Karns set to make pitch for spot in big league rotation

Karns set to make pitch for spot in big league rotation

PORT CHARLOTTE, Fla. -- Nathan Karns finds himself again competing for the No. 5 spot in the Rays' rotation. While the odds might not be in his favor to land the spot, he has a better chance than he did in 2014.

Karns came to the Rays in a trade with the Nationals on Feb. 13, 2014. He competed to earn the No. 5 spot in his first camp with Tampa Bay before spending the season at Triple-A Durham.

But at the end of his first season in the organization, the hard-throwing right-hander got to make his Rays debut on Sept. 12 in Toronto.

Karns looked overpowering that night, allowing no runs on two hits and two walks while striking out eight in seven innings to notch his first Major League win.

"I enjoy it when I have success at the highest level," Karns said. "Now I just want more of the same thing.'

The 27-year-old's goal is to be able to find success on a more consistent basis.

"My approach is to just try to improve each year, instead of taking a step back," Karns said. "Last year was a little bit of an up-and-down season at Triple-A, but it was nice to finish the year up with the team in Tampa. And get that first win under the belt, obviously."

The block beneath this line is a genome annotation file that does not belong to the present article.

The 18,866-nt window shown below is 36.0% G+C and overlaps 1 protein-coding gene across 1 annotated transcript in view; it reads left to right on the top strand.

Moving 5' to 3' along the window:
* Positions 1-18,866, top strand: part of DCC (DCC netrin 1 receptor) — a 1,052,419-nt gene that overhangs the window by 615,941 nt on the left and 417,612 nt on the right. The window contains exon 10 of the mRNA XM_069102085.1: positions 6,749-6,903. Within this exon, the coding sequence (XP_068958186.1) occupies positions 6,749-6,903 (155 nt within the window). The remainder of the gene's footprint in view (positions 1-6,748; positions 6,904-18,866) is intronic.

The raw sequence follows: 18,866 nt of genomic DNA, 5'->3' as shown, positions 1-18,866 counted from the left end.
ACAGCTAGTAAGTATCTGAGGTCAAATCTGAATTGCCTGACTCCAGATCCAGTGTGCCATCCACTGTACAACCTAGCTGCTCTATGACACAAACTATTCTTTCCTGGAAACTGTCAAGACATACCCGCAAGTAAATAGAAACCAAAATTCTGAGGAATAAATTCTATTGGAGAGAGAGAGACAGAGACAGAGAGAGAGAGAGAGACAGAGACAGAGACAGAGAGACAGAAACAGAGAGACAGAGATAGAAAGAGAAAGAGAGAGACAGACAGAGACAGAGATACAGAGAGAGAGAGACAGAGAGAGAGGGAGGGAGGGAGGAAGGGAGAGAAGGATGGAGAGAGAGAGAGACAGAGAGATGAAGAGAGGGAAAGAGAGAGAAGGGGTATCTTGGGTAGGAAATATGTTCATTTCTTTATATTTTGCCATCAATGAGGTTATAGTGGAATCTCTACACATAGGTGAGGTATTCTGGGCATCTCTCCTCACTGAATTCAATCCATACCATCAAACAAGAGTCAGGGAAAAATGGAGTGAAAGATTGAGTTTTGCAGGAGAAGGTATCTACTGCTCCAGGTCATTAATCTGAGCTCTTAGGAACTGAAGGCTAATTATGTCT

More telling might have been what happened in Karns' next start on Sept. 21, when the White Sox scored six runs on five hits in five innings at Tropicana Field. Included in the onslaught were three home runs -- two in the second inning -- but he managed to stay in the game.

"I think Chicago kind of showed I was able to work through [a bad start]," Karns said. "They jumped on me in that second inning and I pitched through the sixth -- whereas my first time out through the big leagues [with the Nationals], I don't think I got through the fifth in any of the games.

"I was pleased [that] in both starts I was able to at least get into the sixth inning. Just try to buy my time out there. Pitch as many pitches as I can to give the bullpen a break."

The reality is Karns must beat out Alex Colome to win the fifth spot. Tilting the decision in Colome's favor is the fact that Colome, who also is a talented pitcher, is out of options. Karns is not.

Whether he begins the season with the big league club or not, the Rays are expecting big things from Karns in the future.

"Karns has big stuff," Rays farm director Mitch Lukevics said. "I watched him a lot last season in Durham. Big stuff, big tools. He's improving his command. And when he gets that command and learns how to pitch a little more, the sky's the limit for him."

Bill Chastain is a reporter for MLB.com. This story was not subject to the approval of Major League Baseball or its clubs.